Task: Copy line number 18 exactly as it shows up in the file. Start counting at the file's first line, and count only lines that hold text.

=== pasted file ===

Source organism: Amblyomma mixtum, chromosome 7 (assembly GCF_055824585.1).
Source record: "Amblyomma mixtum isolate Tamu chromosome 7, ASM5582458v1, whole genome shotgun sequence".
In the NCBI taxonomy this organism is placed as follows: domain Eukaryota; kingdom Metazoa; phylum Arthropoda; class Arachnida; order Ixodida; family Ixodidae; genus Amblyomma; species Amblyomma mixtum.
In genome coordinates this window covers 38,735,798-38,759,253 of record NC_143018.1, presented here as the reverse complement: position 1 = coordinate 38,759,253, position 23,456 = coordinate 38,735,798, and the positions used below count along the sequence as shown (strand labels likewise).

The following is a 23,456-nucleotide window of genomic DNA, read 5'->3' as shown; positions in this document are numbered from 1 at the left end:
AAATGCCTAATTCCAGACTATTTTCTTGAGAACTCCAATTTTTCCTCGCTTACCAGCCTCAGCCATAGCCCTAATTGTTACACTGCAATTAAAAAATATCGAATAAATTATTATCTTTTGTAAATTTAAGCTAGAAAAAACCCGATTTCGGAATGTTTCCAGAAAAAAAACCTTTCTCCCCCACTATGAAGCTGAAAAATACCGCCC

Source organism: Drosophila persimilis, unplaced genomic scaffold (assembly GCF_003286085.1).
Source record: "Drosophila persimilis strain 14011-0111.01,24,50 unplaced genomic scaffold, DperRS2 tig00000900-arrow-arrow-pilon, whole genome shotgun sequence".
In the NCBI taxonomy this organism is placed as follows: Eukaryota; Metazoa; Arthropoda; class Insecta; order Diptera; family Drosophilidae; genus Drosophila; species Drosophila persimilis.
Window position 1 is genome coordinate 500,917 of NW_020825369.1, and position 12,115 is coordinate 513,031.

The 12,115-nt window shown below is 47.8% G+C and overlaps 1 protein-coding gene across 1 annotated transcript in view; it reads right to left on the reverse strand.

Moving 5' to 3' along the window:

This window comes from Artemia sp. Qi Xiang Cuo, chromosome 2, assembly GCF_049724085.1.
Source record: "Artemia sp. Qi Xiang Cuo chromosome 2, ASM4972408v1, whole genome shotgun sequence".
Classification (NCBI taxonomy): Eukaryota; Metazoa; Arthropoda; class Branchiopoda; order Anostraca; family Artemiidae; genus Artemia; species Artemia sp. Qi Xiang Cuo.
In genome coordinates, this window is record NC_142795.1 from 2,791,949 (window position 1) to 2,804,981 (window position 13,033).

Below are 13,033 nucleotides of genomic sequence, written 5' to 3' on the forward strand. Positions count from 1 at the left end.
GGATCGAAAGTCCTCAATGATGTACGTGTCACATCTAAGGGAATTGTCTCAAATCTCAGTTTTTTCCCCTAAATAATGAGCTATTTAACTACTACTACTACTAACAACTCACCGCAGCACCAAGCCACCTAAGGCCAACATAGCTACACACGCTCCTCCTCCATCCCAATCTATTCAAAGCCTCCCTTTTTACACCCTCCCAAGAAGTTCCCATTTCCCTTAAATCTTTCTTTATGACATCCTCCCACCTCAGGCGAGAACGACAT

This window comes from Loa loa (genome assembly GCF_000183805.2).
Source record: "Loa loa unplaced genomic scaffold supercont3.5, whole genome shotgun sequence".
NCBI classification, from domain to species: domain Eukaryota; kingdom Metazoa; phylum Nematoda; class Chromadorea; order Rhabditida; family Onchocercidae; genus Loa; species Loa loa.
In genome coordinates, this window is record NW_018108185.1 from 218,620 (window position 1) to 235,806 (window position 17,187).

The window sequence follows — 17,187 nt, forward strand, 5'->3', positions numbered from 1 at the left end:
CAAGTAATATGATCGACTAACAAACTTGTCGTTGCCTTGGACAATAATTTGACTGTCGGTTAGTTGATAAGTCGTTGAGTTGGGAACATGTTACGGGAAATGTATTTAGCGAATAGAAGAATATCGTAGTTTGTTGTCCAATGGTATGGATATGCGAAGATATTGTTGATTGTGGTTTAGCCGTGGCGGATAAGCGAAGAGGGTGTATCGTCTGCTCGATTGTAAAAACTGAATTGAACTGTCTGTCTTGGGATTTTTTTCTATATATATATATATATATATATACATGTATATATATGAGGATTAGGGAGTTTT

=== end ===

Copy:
GGATCGAAAGTCCTCAATGATGTACGTGTCACATCTAAGGGAATTGTCTCAAATCTCAGTTTTTTCCCCTAAATAATGAGCTATTTAACTACTACTACTACTAACAACTCACCGCAGCACCAAGCCACCTAAGGCCAACATAGCTACACACGCTCCTCCTCCATCCCAATCTATTCAAAGCCTCCCTTTTTACACCCTCCCAAGAAGTTCCCATTTCCCTTAAATCTTTCTTTATGACATCCTCCCACCTCAGGCGAGAACGACAT